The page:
Mining company has a closer look at mental health of employees

A new report looking into the mental health and well-being of Vale employees will be released in Sudbury on Thursday.

Research into mental health and wellbeing of Vale employees being released Thursday

The family of a late Sudbury mine worker has been awarded over $2 million in damages from the Ontario government, which a court found negligent in his death. (iStockphoto)

A new report looking into the mental health and well-being of Vale employees will be released in Sudbury on Thursday.

The research was done by Vale and a Laurentian University professor and clinical psychologist.

Keith Hanson, the occupational health and disability management lead with Vale Canada, says when they first started having a closer look at the topic, they didn't know how big of an issue mental health was for miners.

"When we looked at our data and our information on what's the key health drivers that drive disability, we realized that mental health is the number one driver of disability in our organization," he said.

Hanson presented this information to management and was asked why mental health was such an issue. Hanson said he didn't know but suggested work be done to find out.

Eventually, that lead to the research between Vale and Dr. Michele Larivière at Laurentian University.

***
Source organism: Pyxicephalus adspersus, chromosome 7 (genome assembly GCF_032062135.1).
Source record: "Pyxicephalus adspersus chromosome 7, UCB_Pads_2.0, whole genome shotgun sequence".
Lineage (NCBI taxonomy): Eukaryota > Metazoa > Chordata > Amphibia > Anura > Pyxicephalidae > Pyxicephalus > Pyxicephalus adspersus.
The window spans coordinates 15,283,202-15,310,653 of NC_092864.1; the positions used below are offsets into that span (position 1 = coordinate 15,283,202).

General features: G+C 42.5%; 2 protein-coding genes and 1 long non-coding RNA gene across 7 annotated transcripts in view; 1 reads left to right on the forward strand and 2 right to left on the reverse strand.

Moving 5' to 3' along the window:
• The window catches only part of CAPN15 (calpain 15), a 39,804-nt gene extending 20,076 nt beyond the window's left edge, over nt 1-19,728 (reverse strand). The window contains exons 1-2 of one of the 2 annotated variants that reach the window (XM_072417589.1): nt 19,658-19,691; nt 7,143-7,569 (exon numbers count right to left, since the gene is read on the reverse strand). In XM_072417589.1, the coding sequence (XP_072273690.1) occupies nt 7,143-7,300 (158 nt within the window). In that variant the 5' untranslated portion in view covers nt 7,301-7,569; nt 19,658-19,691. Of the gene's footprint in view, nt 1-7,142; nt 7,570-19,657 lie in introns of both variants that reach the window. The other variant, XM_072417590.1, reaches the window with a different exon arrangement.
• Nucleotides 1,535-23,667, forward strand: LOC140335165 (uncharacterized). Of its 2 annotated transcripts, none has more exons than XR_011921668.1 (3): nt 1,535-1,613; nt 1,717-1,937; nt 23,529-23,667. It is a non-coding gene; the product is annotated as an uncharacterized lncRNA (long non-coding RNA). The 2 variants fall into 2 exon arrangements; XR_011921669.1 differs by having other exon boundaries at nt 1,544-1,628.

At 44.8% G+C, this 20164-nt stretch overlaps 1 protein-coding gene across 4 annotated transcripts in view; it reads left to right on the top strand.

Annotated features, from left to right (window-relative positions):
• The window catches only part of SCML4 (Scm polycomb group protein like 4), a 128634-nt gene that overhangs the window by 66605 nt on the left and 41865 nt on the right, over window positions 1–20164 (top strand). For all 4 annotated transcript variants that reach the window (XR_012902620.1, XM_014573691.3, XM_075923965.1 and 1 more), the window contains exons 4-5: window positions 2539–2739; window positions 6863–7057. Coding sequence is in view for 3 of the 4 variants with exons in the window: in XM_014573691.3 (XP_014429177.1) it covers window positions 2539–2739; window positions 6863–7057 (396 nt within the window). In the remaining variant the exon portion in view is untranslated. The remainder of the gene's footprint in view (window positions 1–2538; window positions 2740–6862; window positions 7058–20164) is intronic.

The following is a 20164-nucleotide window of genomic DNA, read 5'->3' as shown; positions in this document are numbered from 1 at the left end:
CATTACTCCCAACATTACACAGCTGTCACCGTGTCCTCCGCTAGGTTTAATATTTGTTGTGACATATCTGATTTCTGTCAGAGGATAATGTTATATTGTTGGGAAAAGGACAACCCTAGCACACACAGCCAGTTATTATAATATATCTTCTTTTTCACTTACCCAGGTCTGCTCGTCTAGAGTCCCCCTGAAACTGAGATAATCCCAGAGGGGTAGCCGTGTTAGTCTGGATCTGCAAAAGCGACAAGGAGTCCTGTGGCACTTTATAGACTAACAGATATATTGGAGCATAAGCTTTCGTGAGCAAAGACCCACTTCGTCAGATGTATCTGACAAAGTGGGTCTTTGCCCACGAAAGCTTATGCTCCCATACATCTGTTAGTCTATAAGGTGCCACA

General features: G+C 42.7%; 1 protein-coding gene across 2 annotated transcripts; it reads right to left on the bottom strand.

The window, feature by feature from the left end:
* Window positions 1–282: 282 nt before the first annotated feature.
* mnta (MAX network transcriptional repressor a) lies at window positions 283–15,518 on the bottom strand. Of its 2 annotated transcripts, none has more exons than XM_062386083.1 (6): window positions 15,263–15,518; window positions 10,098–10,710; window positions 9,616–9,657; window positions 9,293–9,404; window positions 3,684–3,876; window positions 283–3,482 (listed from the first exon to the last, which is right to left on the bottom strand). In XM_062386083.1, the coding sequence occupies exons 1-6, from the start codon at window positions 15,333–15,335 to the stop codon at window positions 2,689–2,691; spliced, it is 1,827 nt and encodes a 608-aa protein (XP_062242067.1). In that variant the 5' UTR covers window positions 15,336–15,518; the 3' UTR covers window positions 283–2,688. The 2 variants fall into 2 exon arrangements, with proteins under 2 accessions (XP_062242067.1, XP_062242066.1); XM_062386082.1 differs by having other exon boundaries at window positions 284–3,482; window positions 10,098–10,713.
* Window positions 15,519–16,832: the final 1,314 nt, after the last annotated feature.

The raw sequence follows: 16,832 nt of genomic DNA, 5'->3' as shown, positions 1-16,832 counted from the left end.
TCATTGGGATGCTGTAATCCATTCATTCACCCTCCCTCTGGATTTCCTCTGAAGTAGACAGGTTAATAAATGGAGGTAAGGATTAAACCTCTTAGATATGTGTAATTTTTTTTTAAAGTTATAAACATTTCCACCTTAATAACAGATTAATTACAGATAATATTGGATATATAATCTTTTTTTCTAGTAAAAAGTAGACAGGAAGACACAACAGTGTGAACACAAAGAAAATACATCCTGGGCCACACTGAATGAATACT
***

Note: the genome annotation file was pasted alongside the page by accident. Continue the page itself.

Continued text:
In total, 2,224 employees filled out a lengthy questionnaire.

Larivière says the questions were designed to get a sense of the state of someone's mental health.

"Typically those are things like depression, anxiety, fatigue and burnout," he said. "Things like leisure activities and work life balance, relationships and also a bunch of workplace related issues as well."

What they found out

After the information was collected, Hanson and Larivière compiled report that is 60 chapters long.

"A lot of [the results] tends to resemble a lot of what we find in the general population," Larivière said.

"What seems a bit different here are things like measures of depressive relative symptoms, which we found to be slightly higher, the anxiety was pretty much on par with what we see in the general population."

Larivière says rates of PTSD were also higher than the general population and sleep issues were also reported as problematic.

Dr. Michel Larivière and Keith Hanson are the two researchers who had a closer look at the state of mental health for workers at Vale. (Markus Schwabe/CBC)

"It really allows us to dig in to what things we can be doing on an individual basis and what things we can be doing from an organization perspective," Hanson said.

Now that some key issues have been brought forward, Hanson says conversations are happening between the company, health and safety committee and union to address them.

"We're still working on that," he said. "But it's really given us a roadmap for us to be able to focus on key things that we've never known."

Before this, Hanson says there were no studies done on mental health of workers in mining.


Martha Dillman is a multimedia journalist based in Sudbury. You can find her on Twitter @marthaCBC or by email


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